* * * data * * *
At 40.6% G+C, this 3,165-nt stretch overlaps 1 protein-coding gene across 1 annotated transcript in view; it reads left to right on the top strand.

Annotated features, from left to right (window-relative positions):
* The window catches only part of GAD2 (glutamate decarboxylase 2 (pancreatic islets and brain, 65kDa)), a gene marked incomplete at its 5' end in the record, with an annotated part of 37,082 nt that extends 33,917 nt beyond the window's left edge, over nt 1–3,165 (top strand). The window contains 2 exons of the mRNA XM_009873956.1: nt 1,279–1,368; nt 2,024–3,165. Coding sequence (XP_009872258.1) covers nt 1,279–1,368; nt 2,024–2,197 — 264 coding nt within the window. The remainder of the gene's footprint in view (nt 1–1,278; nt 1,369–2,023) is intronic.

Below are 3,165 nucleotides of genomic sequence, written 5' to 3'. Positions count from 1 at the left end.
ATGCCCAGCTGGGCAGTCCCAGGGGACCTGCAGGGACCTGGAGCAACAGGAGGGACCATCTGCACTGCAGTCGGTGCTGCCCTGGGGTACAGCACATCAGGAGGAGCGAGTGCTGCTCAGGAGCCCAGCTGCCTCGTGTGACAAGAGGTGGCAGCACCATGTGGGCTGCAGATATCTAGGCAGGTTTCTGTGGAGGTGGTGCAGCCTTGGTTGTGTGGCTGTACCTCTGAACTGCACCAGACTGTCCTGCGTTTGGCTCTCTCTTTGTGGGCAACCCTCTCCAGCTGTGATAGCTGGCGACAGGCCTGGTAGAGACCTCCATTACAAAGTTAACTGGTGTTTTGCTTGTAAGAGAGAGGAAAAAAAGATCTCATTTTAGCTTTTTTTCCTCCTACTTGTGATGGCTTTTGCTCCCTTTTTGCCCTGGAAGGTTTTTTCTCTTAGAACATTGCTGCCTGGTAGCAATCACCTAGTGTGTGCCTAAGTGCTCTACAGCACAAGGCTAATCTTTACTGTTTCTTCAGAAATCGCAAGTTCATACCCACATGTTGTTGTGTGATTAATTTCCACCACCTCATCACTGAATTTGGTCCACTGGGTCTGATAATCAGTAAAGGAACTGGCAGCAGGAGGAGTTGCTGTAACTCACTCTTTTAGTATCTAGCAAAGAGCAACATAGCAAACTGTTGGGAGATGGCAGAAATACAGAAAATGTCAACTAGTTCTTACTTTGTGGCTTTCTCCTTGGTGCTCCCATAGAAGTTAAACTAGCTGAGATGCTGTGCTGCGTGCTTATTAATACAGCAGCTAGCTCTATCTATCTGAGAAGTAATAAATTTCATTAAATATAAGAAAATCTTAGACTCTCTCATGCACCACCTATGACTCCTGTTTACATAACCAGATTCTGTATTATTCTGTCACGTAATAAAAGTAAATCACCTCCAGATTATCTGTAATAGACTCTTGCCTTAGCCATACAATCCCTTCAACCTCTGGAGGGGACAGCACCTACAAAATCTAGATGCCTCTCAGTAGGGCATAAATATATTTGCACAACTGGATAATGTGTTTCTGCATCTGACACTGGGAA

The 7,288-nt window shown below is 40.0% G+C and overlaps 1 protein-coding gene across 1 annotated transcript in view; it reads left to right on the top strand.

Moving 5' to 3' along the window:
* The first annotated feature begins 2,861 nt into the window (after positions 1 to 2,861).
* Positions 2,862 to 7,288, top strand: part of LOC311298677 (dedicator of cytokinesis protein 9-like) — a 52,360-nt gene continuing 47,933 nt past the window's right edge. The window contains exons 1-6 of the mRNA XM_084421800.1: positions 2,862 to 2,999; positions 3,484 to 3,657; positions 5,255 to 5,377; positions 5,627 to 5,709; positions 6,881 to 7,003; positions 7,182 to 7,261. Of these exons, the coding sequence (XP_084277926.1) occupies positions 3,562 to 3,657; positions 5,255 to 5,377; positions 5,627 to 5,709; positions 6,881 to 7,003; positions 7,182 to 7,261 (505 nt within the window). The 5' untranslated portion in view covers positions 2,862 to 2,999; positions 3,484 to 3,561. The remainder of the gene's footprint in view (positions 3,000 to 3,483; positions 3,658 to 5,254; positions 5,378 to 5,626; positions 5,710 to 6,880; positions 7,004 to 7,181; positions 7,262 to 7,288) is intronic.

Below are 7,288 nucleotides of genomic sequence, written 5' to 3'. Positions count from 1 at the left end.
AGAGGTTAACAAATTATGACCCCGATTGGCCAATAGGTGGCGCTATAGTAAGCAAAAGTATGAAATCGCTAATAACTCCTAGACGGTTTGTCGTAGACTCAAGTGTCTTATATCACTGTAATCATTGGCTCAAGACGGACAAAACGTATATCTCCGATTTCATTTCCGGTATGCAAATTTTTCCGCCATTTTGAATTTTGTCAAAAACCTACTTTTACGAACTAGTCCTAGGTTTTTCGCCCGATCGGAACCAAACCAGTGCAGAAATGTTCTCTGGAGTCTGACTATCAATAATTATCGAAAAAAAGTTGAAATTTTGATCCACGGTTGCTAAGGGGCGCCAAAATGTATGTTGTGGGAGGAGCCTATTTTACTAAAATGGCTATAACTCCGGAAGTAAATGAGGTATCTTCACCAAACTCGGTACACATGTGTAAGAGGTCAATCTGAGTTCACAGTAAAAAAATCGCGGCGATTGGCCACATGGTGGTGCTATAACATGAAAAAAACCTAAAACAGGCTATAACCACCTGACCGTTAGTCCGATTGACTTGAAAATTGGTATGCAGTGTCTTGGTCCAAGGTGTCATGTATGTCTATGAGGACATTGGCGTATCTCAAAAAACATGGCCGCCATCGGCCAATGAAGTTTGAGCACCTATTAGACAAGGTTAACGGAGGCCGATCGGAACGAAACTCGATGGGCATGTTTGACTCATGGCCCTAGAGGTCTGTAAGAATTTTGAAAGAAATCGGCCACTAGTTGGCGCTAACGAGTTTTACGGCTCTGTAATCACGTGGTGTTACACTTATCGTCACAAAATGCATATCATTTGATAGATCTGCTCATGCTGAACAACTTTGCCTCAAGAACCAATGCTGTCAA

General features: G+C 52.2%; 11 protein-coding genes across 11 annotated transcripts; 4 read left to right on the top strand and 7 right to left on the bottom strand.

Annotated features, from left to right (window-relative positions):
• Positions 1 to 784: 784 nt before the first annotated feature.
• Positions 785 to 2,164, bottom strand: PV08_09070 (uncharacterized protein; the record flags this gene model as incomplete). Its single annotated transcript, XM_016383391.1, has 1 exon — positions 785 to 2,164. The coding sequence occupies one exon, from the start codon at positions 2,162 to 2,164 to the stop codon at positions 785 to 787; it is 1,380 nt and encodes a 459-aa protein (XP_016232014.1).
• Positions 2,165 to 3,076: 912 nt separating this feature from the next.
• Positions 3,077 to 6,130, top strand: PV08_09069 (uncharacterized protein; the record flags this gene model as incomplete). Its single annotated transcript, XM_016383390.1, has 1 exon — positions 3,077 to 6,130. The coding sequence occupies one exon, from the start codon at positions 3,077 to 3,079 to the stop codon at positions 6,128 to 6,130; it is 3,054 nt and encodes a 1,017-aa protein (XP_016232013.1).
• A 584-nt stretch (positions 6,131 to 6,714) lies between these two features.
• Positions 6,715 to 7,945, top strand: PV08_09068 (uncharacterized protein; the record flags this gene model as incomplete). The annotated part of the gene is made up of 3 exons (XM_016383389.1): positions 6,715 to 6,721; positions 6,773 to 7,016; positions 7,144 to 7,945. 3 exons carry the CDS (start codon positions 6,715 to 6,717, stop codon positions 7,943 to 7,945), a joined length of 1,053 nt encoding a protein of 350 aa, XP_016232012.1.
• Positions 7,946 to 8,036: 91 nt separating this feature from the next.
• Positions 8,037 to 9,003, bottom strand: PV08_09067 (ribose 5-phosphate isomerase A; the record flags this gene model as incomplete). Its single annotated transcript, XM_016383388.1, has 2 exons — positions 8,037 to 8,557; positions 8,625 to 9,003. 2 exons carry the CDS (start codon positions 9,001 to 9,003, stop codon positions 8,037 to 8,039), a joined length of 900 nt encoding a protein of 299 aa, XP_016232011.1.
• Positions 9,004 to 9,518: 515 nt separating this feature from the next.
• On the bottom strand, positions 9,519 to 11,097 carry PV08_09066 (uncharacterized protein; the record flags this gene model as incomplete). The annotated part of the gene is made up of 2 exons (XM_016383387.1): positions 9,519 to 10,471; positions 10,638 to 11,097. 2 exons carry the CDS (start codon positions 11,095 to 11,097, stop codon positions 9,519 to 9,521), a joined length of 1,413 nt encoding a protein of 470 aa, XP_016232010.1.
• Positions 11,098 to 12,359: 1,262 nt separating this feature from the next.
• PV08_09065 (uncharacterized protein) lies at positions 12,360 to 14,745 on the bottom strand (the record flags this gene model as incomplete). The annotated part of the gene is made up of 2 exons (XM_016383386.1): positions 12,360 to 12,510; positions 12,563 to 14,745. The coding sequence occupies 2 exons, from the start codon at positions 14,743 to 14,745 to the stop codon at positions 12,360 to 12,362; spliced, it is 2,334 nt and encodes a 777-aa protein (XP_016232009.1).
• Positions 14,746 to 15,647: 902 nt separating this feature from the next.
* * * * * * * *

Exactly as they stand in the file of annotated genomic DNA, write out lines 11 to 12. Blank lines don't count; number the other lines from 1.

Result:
AGAGGTTAACAAATTATGACCCCGATTGGCCAATAGGTGGCGCTATAGTAAGCAAAAGTATGAAATCGCTAATAACTCCTAGACGGTTTGTCGTAGACTCAAGTGTCTTATATCACTGTAATCATTGGCTCAAGACGGACAAAACGTATATCTCCGATTTCATTTCCGGTATGCAAATTTTTCCGCCATTTTGAATTTTGTCAAAAACCTACTTTTACGAACTAGTCCTAGGTTTTTCGCCCGATCGGAACCAAACCAGTGCAGAAATGTTCTCTGGAGTCTGACTATCAATAATTATCGAAAAAAAGTTGAAATTTTGATCCACGGTTGCTAAGGGGCGCCAAAATGTATGTTGTGGGAGGAGCCTATTTTACTAAAATGGCTATAACTCCGGAAGTAAATGAGGTATCTTCACCAAACTCGGTACACATGTGTAAGAGGTCAATCTGAGTTCACAGTAAAAAAATCGCGGCGATTGGCCACATGGTGGTGCTATAACATGAAAAAAACCTAAAACAGGCTATAACCACCTGACCGTTAGTCCGATTGACTTGAAAATTGGTATGCAGTGTCTTGGTCCAAGGTGTCATGTATGTCTATGAGGACATTGGCGTATCTCAAAAAACATGGCCGCCATCGGCCAATGAAGTTTGAGCACCTATTAGACAAGGTTAACGGAGGCCGATCGGAACGAAACTCGATGGGCATGTTTGACTCATGGCCCTAGAGGTCTGTAAGAATTTTGAAAGAAATCGGCCACTAGTTGGCGCTAACGAGTTTTACGGCTCTGTAATCACGTGGTGTTACACTTATCGTCACAAAATGCATATCATTTGATAGATCTGCTCATGCTGAACAACTTTGCCTCAAGAACCAATGCTGTCAA

General features: G+C 52.2%; 11 protein-coding genes across 11 annotated transcripts; 4 read left to right on the top strand and 7 right to left on the bottom strand.